NBA Hangtime: Wikis


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NBA Hangtime
NBA Hangtime Poster.png
Arcade flyer for NBA Hangtime
Developer(s) Midway (arcade)
Funcom (console versions) Williams (N64 Version)
Publisher(s) Midway
Engine NBA Jam
Platform(s) Arcade, Nintendo 64, PlayStation, Mega Drive/Genesis, Super NES,, Windows
Release date(s) Arcade
NA April 16, 1996
NA January 17, 1997
EU May 12, 1997
Genre(s) Sports
Mode(s) Single player, multiplayer
Rating(s) ESRB: K-A (Kids to Adults)

NBA Hangtime is a basketball video game developed by Midway and released in arcades in 1996. Home versions followed for Nintendo 64, PlayStation, Sega Genesis, Super NES, and Windows. A version for was cancelled.

Hangtime was the third basketball game by the original development team behind the NBA Jam series. The title was changed due to the NBA Jam name being acquired by Acclaim Entertainment—the publisher of the games for the home market. New features of the series included Character creation, alley oops and double dunks. A software update known as NBA Maximum Hangtime was released for the arcades later in the life cycle.

The next NBA title to be released for video game systems from Midway was NBA Showtime.



The gameplay is largely the same as the Midway's NBA Jam games, with some additions. One of the most prominent additions is the "Create Player" feature, which allows players to create a custom basketball player, specifying height, weight, power, shooting and defensive skills using a limited number of attribute points. Created players can be made more powerful as players earn additional attribute points by winning games.

The game retains many of the same rules of NBA Jam Tournament Edition, including the two-on-two match ups, statistics tracking, legal pushing and "on fire" mode. Additions to the gameplay include spin moves, alley oops and double slam dunks - a slam dunk performed after one team member in the middle of a dunk passes to the other member. Alley-oops and double dunks can trigger the new "team fire" mode in which both team members are on fire.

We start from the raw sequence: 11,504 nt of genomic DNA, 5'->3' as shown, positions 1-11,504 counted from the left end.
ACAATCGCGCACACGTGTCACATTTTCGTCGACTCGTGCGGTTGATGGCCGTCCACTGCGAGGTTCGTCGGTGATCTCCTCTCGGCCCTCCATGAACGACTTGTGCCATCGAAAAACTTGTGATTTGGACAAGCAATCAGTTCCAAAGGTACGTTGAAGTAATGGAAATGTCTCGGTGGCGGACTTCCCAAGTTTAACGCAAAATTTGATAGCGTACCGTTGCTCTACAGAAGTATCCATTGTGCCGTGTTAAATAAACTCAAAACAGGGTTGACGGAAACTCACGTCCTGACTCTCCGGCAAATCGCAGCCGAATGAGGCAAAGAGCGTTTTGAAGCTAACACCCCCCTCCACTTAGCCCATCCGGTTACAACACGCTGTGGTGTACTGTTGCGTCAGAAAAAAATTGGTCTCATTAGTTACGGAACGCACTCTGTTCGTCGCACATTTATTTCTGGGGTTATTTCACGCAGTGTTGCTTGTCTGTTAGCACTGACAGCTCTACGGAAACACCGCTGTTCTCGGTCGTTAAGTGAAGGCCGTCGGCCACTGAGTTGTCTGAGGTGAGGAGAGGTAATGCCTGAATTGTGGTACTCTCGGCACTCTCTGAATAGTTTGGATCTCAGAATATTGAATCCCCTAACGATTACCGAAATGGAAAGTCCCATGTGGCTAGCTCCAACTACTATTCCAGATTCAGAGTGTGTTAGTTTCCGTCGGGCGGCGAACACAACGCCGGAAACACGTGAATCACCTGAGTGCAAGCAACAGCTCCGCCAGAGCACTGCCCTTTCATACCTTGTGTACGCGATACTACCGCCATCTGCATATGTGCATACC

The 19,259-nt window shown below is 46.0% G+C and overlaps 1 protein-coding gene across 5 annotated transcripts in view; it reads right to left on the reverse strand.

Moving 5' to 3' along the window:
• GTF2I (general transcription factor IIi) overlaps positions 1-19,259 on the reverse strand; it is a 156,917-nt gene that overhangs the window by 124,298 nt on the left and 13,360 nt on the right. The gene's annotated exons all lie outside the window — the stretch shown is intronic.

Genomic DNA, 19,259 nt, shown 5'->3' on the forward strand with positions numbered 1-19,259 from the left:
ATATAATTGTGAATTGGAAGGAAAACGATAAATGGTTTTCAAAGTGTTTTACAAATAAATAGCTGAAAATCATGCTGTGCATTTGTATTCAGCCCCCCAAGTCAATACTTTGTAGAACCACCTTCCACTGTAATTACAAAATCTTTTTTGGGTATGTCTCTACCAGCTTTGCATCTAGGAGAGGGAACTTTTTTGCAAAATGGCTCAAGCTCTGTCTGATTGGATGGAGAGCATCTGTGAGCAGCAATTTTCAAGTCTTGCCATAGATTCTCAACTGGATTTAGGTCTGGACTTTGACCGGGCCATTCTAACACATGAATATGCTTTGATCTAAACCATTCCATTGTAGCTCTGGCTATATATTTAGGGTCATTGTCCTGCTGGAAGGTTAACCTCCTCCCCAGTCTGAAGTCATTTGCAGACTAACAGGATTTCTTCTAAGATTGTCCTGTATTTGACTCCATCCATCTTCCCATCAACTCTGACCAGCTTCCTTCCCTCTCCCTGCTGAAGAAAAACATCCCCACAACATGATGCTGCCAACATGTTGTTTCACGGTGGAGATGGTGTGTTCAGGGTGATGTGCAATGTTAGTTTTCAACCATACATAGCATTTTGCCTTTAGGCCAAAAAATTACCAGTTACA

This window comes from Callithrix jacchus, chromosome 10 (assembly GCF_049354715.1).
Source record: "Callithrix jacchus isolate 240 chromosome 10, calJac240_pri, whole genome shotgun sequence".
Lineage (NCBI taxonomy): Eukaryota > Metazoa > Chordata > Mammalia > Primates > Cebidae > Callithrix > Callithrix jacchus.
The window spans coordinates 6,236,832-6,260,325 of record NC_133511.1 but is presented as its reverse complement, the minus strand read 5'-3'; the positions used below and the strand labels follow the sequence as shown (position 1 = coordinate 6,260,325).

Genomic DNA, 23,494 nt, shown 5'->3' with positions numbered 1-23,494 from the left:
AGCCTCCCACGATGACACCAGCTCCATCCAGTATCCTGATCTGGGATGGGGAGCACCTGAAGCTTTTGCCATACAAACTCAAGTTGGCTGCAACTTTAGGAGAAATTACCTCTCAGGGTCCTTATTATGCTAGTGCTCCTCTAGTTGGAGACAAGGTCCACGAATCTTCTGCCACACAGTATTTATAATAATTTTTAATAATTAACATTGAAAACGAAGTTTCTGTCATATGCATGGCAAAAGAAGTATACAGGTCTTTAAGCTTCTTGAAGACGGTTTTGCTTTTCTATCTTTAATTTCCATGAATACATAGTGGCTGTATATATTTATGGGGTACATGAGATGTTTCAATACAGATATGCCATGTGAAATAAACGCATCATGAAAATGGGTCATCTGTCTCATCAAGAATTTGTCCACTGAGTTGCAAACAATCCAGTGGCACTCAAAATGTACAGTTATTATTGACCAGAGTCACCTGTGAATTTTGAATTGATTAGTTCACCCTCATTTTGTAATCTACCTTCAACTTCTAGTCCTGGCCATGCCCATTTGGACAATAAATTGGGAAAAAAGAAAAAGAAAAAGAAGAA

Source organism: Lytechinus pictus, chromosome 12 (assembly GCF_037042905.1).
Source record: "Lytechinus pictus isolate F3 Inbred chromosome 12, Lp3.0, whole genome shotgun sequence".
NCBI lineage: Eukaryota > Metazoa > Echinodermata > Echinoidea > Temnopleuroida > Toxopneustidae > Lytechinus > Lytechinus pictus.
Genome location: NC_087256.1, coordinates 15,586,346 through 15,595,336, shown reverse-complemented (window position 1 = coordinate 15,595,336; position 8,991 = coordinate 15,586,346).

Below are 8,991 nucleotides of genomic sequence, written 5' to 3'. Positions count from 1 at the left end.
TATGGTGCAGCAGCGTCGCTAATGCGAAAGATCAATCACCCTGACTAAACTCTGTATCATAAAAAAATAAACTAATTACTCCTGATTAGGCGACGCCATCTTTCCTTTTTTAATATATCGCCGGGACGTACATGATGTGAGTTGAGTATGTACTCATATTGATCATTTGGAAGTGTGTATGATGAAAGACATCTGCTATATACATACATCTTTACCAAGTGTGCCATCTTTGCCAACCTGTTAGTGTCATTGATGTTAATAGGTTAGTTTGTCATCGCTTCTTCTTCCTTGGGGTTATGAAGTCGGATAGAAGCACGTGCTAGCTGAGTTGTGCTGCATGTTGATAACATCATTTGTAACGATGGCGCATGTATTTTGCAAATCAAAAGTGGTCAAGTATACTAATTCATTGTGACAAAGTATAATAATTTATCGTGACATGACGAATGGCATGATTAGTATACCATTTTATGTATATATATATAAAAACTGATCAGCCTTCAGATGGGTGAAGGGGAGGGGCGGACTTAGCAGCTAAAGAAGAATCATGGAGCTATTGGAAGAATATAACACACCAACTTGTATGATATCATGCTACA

The player can select from any of the 29 NBA teams then in existence and match them in four quarters of NBA basketball (three minutes each), with three minute overtimes if necessary. Just as in the NBA Jam games, the game can keep track of the teams a player has beaten using a player's created ID and pin number. Optionally, the player can load their created player. Players using their ID face off against a series of NBA teams, starting with the Vancouver Grizzlies and ending with the Chicago Bulls (who were on their way to being NBA champions at the time of the game's release). After beating all 29 teams, the player faces off against a number of secret characters.


Note: This version applies only to the N64 version. NBA Hangtime is notable for having a very simple control set-up. Only three buttons are needed to control the players. The default set-up is A for turbo, C-Down for shoot or block, and C-Right for pass or steal. It is these three buttons that are also used to input passwords in the time period before a game begins. These controls can be changed in the Settings Menu.


The rosters below correspond to their arrangement in the Arcade version, with lineup differences (mainly after transfers made between the Arcade and home versions' releases) in the other versions following.

Space Jam lawsuit

Due to contractual obligations from acting in the 1996 movie Space Jam, several players were supposed to or not allowed to be featured in NBA Hangtime. Among the six more prominently featured players in the film, those not appearing in NBA Hangtime were Michael Jordan, Muggsy Bogues, and Charles Barkley; Patrick Ewing, Larry Johnson and Shawn Bradley, on the other hand, do appear in the game.

In an unrelated note, Shaquille O'Neal was left out of NBA Hangtime because of his contractual obligations to the movie Kazaam.

Maximum Hangtime

NBA Maximum Hangtime is an upgrade to the arcade version of NBA Hangtime featuring 1997 NBA rosters. Otherwise, the gameplay is essentially the same except for the addition of a hidden "hot spot" on the court for each player where they shoot more accurately. "Maximum" also has some additional secret codes and hidden players.[1]


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External links

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